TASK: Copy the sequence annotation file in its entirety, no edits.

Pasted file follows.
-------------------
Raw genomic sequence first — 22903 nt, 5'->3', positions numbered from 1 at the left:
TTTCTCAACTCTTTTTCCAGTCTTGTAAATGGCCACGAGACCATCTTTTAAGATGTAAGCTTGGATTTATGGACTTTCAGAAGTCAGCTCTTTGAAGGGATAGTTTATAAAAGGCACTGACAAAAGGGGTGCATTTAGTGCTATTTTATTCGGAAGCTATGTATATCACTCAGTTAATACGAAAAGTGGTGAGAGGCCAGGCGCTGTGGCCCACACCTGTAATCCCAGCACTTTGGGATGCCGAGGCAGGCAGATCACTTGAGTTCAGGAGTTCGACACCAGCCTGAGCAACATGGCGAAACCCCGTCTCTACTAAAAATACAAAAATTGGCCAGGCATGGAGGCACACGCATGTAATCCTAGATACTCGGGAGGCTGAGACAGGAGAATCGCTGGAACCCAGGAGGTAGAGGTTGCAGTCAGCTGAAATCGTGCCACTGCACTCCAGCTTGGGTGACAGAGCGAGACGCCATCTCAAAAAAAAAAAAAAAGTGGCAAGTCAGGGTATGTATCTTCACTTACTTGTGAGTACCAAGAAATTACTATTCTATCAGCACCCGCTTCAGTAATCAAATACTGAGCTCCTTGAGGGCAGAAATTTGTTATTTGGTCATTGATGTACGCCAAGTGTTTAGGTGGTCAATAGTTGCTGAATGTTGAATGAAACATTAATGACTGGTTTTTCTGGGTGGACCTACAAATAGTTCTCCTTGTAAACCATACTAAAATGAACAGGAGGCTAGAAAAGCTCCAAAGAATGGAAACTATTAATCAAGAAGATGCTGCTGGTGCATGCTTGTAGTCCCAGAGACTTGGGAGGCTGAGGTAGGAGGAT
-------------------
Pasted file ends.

Raw genomic sequence first — 22903 nt, 5'->3', positions numbered from 1 at the left:
TTTCTCAACTCTTTTTCCAGTCTTGTAAATGGCCACGAGACCATCTTTTAAGATGTAAGCTTGGATTTATGGACTTTCAGAAGTCAGCTCTTTGAAGGGATAGTTTATAAAAGGCACTGACAAAAGGGGTGCATTTAGTGCTATTTTATTCGGAAGCTATGTATATCACTCAGTTAATACGAAAAGTGGTGAGAGGCCAGGCGCTGTGGCCCACACCTGTAATCCCAGCACTTTGGGATGCCGAGGCAGGCAGATCACTTGAGTTCAGGAGTTCGACACCAGCCTGAGCAACATGGCGAAACCCCGTCTCTACTAAAAATACAAAAATTGGCCAGGCATGGAGGCACACGCATGTAATCCTAGATACTCGGGAGGCTGAGACAGGAGAATCGCTGGAACCCAGGAGGTAGAGGTTGCAGTCAGCTGAAATCGTGCCACTGCACTCCAGCTTGGGTGACAGAGCGAGACGCCATCTCAAAAAAAAAAAAAAAGTGGCAAGTCAGGGTATGTATCTTCACTTACTTGTGAGTACCAAGAAATTACTATTCTATCAGCACCCGCTTCAGTAATCAAATACTGAGCTCCTTGAGGGCAGAAATTTGTTATTTGGTCATTGATGTACGCCAAGTGTTTAGGTGGTCAATAGTTGCTGAATGTTGAATGAAACATTAATGACTGGTTTTTCTGGGTGGACCTACAAATAGTTCTCCTTGTAAACCATACTAAAATGAACAGGAGGCTAGAAAAGCTCCAAAGAATGGAAACTATTAATCAAGAAGATGCTGCTGGTGCATGCTTGTAGTCCCAGAGACTTGGGAGGCTGAGGTAGGAGGAT